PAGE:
Friday, February 10, 2012

>GLOBAL ECONOMICS VIEW: Rising Risks of Greek Euro Area Exit

■ We raise our estimate of the likelihood of Greek EA exit (‘Grexit’) to 50% over the next 18 months, from 25-30% previously. This is mostly because we consider the willingness of EA creditors to continue providing further support to Greece despite Greek non-compliance with programme conditionality to have fallen substantially.

■ We think that the costs of Grexit to the rest of the euro area would be moderate, as we expect post-Grexit exit fear contagion would be contained by policy action, if needed. In September, we viewed the likelihood and scale of exit fear contagion as much higher and the willingness of the euro area authorities to respond as lower.

■ In our view, the likelihood of policy action by the ECB and EA creditors to support fiscally weak and vulnerable, but compliant EA creditors has increased over the past six months. Policymaker ability to contain exit fear contagion remains large.

■ We continue to think that uncontained exit fear contagion would have grave implications for the rest of the euro area, the EU and the world at large.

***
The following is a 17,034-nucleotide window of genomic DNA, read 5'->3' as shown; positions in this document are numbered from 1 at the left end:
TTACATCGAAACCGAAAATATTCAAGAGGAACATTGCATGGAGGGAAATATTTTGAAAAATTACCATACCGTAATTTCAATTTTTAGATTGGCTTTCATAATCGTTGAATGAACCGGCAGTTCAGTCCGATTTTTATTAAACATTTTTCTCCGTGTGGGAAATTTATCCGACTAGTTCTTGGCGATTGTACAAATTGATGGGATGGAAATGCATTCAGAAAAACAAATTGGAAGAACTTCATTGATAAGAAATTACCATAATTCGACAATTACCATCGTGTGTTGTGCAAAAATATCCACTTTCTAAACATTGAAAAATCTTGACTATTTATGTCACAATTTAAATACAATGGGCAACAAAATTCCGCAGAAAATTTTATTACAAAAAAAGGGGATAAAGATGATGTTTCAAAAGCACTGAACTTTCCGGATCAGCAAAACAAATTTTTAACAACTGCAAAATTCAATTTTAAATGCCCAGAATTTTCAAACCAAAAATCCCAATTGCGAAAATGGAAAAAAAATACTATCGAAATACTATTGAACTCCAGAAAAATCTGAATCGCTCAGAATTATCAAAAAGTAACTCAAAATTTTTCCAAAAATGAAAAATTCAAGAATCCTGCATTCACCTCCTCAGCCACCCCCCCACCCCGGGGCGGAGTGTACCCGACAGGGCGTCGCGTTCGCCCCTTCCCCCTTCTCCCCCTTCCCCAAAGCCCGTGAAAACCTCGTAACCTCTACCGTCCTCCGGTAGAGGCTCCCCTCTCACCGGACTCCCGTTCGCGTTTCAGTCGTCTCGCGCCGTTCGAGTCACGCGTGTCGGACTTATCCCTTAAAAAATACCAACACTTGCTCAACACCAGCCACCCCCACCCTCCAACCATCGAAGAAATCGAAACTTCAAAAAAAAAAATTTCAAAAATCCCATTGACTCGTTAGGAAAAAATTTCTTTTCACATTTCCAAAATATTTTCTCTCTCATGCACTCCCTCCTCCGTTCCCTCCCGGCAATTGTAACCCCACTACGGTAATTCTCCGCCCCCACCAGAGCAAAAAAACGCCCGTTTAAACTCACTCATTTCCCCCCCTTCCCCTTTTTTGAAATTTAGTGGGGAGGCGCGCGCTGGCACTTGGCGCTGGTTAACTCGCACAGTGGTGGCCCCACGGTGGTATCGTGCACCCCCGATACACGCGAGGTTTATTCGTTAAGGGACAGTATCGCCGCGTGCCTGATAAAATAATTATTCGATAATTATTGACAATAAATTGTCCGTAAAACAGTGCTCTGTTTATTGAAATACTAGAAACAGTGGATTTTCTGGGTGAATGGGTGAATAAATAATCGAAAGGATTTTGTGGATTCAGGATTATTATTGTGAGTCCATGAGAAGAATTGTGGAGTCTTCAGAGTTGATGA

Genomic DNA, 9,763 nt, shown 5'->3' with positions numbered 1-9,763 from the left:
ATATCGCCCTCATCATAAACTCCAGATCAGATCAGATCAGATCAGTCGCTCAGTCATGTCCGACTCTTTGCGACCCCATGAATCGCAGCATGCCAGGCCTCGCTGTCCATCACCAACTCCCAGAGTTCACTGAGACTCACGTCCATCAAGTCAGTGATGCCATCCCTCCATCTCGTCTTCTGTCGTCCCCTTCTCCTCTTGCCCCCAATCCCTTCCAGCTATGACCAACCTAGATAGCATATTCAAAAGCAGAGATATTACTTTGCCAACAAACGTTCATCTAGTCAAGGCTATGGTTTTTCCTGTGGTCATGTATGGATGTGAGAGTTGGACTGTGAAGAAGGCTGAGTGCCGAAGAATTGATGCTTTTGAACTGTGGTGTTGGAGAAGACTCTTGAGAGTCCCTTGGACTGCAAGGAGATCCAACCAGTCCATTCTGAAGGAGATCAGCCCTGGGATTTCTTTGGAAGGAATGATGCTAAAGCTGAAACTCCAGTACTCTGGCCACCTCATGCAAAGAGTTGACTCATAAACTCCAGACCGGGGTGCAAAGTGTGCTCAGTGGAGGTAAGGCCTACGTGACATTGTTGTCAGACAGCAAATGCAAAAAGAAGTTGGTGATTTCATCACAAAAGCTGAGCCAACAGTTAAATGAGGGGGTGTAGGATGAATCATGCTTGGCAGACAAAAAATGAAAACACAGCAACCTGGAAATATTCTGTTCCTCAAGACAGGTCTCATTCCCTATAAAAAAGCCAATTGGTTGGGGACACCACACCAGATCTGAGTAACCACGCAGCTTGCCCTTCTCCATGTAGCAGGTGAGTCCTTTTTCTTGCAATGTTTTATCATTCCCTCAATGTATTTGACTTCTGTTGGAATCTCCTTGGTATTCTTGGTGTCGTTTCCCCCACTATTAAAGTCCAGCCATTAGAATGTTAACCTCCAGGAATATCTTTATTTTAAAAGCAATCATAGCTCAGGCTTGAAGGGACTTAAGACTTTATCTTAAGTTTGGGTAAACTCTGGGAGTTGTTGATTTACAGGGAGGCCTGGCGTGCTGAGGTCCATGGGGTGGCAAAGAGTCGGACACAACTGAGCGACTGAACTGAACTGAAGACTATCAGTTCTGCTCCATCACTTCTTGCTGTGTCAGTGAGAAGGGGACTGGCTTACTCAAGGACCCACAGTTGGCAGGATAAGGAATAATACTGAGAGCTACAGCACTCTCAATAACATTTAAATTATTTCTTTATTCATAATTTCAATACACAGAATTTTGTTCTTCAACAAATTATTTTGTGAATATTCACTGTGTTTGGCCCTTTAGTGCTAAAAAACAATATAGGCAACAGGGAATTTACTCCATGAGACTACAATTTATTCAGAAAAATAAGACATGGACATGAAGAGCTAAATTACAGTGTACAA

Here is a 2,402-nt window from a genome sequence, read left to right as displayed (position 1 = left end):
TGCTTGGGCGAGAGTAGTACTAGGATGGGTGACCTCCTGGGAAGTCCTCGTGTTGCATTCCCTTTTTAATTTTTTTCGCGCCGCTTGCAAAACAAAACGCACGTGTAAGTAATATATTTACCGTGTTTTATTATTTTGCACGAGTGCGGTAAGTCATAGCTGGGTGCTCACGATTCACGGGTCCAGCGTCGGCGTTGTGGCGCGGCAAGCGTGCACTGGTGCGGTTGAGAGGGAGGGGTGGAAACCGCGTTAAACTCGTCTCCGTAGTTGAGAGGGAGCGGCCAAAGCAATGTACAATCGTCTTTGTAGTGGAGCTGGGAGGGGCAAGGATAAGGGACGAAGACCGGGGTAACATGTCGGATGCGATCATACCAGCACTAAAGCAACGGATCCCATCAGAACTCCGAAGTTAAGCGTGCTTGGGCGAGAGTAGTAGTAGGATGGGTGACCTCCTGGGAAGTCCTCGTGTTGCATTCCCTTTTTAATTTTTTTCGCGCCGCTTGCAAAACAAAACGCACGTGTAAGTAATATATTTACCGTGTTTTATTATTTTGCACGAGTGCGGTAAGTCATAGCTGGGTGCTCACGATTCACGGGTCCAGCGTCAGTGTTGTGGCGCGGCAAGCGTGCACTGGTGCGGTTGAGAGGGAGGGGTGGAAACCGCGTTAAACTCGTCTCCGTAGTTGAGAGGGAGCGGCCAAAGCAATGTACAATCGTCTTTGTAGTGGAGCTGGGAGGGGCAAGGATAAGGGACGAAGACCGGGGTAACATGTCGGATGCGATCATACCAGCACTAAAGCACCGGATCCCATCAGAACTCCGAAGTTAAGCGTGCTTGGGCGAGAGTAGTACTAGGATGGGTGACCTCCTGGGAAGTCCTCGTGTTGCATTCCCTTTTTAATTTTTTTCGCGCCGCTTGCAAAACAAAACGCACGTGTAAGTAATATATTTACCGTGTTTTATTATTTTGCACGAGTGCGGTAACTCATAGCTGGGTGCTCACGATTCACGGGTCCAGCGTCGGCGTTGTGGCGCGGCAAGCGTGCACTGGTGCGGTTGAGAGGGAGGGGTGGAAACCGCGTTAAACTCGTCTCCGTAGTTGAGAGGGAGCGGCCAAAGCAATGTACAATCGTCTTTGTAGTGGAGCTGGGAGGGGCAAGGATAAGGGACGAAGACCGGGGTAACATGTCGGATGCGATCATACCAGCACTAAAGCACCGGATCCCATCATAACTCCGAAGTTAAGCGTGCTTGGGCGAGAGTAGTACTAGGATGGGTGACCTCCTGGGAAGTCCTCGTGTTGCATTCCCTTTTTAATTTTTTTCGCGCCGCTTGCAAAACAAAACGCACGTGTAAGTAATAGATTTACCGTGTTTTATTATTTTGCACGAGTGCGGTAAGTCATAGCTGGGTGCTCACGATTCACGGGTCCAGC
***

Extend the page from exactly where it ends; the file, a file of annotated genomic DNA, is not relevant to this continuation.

■ We think that the Greek government will achieve an orderly but most likely coercive debt restructuring in its current negotiations with private creditors about private sector involvement and with the Troika on ECB involvement. We also expect agreement with its official creditors on a 2nd bail-out. Greece is therefore likely to avoid disorderly default when its next bond redemption is due (which is on March 20, but a seven-day grace period applies).

■ To remain in the euro area, the Greek government needs to exhibit a minimum degree of compliance with the fiscal and structural conditions of the bail-out programme. Alternatively, it could choose to temporarily cede authority over certain budgetary decisions to EU/EA representatives.

To read full report: ECONOMICS VIEW